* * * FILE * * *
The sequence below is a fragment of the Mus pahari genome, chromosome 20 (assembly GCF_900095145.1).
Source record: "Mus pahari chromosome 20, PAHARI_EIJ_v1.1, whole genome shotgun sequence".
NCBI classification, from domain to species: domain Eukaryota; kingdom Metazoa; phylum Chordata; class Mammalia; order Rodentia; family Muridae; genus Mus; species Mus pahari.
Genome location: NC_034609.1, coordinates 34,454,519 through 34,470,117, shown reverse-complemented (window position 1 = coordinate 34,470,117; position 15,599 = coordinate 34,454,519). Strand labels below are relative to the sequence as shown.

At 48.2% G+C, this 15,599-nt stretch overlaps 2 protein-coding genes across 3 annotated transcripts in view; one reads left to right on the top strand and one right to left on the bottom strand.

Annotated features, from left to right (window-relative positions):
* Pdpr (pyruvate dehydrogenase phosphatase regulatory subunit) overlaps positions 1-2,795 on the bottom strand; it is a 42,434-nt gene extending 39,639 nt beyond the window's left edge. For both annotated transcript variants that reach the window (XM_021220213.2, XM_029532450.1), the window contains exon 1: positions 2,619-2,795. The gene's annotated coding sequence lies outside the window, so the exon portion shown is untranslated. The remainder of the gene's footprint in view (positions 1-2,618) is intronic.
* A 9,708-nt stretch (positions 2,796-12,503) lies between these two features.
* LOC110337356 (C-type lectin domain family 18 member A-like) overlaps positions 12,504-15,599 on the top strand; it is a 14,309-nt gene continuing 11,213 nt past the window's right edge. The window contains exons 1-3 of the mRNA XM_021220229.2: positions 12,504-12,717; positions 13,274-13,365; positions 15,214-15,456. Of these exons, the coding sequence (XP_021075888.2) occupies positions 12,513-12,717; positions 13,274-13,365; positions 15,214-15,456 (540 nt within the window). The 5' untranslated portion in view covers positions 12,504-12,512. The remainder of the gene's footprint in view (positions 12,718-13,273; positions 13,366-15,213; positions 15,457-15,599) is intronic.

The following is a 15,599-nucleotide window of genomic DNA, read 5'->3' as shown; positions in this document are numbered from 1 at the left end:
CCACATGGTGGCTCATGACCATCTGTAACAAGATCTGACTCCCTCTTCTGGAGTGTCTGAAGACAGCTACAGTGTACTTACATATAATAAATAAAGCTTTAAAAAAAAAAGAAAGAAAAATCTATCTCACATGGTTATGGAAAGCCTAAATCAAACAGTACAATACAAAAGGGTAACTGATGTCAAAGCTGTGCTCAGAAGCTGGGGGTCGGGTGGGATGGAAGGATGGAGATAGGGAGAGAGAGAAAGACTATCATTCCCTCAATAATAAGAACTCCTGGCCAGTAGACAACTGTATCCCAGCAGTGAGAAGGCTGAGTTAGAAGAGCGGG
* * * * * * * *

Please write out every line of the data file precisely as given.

The sequence below is a fragment of the Mus pahari genome, chromosome 20 (assembly GCF_900095145.1).
Source record: "Mus pahari chromosome 20, PAHARI_EIJ_v1.1, whole genome shotgun sequence".
NCBI classification, from domain to species: domain Eukaryota; kingdom Metazoa; phylum Chordata; class Mammalia; order Rodentia; family Muridae; genus Mus; species Mus pahari.
Genome location: NC_034609.1, coordinates 34,454,519 through 34,470,117, shown reverse-complemented (window position 1 = coordinate 34,470,117; position 15,599 = coordinate 34,454,519). Strand labels below are relative to the sequence as shown.

At 48.2% G+C, this 15,599-nt stretch overlaps 2 protein-coding genes across 3 annotated transcripts in view; one reads left to right on the top strand and one right to left on the bottom strand.

Annotated features, from left to right (window-relative positions):
* Pdpr (pyruvate dehydrogenase phosphatase regulatory subunit) overlaps positions 1-2,795 on the bottom strand; it is a 42,434-nt gene extending 39,639 nt beyond the window's left edge. For both annotated transcript variants that reach the window (XM_021220213.2, XM_029532450.1), the window contains exon 1: positions 2,619-2,795. The gene's annotated coding sequence lies outside the window, so the exon portion shown is untranslated. The remainder of the gene's footprint in view (positions 1-2,618) is intronic.
* A 9,708-nt stretch (positions 2,796-12,503) lies between these two features.
* LOC110337356 (C-type lectin domain family 18 member A-like) overlaps positions 12,504-15,599 on the top strand; it is a 14,309-nt gene continuing 11,213 nt past the window's right edge. The window contains exons 1-3 of the mRNA XM_021220229.2: positions 12,504-12,717; positions 13,274-13,365; positions 15,214-15,456. Of these exons, the coding sequence (XP_021075888.2) occupies positions 12,513-12,717; positions 13,274-13,365; positions 15,214-15,456 (540 nt within the window). The 5' untranslated portion in view covers positions 12,504-12,512. The remainder of the gene's footprint in view (positions 12,718-13,273; positions 13,366-15,213; positions 15,457-15,599) is intronic.

The following is a 15,599-nucleotide window of genomic DNA, read 5'->3' as shown; positions in this document are numbered from 1 at the left end:
CCACATGGTGGCTCATGACCATCTGTAACAAGATCTGACTCCCTCTTCTGGAGTGTCTGAAGACAGCTACAGTGTACTTACATATAATAAATAAAGCTTTAAAAAAAAAAGAAAGAAAAATCTATCTCACATGGTTATGGAAAGCCTAAATCAAACAGTACAATACAAAAGGGTAACTGATGTCAAAGCTGTGCTCAGAAGCTGGGGGTCGGGTGGGATGGAAGGATGGAGATAGGGAGAGAGAGAAAGACTATCATTCCCTCAATAATAAGAACTCCTGGCCAGTAGACAACTGTATCCCAGCAGTGAGAAGGCTGAGTTAGAAGAGCGGG